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The Democratic Strategist

Political Strategy for a Permanent Democratic Majority

The Missing Case for McCain

At The Huffington Post, veteran political reporter Tom Edsall has an interesting take on the early general election positioning of the two candidates for president. Sure, it looks like a close race at this point, but John McCain has another problem beyond the strongly pro-Democratic political landscape: his candidacy, so far, appears based on raising doubts about Barack Obama rather than touting his own credentials.
Edsall quotes a number of observers who see the same problem:

Tom Mann of the Brookings Institution argues that “McCain continues to embrace Bush policies on the most important issues, relying on a reputation for independence and moderation that could be lost in the heat of battle with Obama and the Democrats…. At the end of this long interlude, the only rationale for his election that has emerged is that Obama cannot be trusted to lead the country at a time of great danger because he is too inexperienced, naïve, liberal, elitist, and out of touch with American values. ‘Elect me because the other guy is worse.’ Not much of an argument in the face of gale-force winds blowing against the Republican Party.”
Along similar lines, Norman Ornstein, of the American Enterprise Institute, questioned whether McCain and his aides have “spent enough time and effort developing themes for why he should be president, not just why Obama should not– especially themes that address the deep-seated anxiety voters feel that goes beyond current economic conditions.”
Arch-conservative Bay Buchanan suggested that it may not matter what McCain does. Writing in Human Events on June 4, she declared:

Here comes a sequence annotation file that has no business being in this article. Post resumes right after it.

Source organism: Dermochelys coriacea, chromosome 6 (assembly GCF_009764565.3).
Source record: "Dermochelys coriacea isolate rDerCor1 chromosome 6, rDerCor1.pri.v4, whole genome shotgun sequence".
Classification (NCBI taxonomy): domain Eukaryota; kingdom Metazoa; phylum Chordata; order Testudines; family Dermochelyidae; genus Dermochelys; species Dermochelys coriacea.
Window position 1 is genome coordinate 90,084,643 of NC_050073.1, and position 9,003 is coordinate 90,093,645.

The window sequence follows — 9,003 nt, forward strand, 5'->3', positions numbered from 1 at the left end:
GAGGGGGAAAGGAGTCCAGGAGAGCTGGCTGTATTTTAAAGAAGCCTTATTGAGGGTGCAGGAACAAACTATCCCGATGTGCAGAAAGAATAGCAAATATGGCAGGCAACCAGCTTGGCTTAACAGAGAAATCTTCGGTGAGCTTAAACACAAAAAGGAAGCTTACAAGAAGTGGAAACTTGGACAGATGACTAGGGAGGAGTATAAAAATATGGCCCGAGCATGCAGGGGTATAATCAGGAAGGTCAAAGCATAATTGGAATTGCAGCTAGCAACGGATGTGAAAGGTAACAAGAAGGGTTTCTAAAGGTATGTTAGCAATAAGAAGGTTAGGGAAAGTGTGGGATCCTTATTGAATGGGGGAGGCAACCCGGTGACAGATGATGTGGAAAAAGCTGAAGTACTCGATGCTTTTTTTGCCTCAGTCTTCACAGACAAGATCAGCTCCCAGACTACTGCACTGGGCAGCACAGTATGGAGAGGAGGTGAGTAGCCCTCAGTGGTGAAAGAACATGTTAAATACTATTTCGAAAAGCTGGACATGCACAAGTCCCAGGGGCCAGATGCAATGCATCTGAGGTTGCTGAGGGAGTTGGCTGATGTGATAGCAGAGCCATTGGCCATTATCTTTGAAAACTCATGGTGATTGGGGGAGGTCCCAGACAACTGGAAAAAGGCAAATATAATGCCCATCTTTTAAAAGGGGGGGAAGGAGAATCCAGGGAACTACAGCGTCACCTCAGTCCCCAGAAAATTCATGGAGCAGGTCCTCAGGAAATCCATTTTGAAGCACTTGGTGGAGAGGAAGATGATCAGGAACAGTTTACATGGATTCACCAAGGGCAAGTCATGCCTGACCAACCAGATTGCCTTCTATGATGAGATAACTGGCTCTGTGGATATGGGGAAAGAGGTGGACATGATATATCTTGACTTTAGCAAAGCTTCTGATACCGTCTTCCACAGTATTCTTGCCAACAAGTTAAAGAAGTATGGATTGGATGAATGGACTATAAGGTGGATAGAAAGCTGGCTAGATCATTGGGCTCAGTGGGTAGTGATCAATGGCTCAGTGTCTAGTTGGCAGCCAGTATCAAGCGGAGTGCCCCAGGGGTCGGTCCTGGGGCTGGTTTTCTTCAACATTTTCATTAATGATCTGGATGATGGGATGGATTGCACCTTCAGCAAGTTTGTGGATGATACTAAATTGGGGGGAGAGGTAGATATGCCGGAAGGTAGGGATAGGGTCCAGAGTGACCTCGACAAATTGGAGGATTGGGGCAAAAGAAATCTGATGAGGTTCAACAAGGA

“In reality there is only one candidate. Barack Obama. In November he will win or he will lose. John McCain is relevant only in so far as he is not Barack Obama. The Senator from Arizona is incapable of energizing his party, brings no new people to the polls, and has a personality that is best kept under wraps.”

It’s not unheard of for candidates to win on purely negative characterizations of their opponents, but it doesn’t happen that often, particularly in the kind of political environment we are in at present. More importantly, if these analysts are right, the election is literally Barack Obama’s to win or lose.

2 comments on “The Missing Case for McCain

  1. links on

    It doesn’t matter if it is true or not, it only matters if it will work. In the end, it will come down to who can mobilize their electoral base in the swing states. Obama didn’t do well in the most important ones in the primary; this doesn’t mean this will carry over in the general, but it doesn’t mean it won’t either.

    Reply
  2. Ben Brown on

    The ‘Elect me because the other guy is worse’ platform looked for a while like it was becoming the Democratic party’s national rallying cry. I’m glad to see things have changed, and nearly giddy to see Republicans trying to win on that platform, since they don’t have the advantage of it being true.

    Reply

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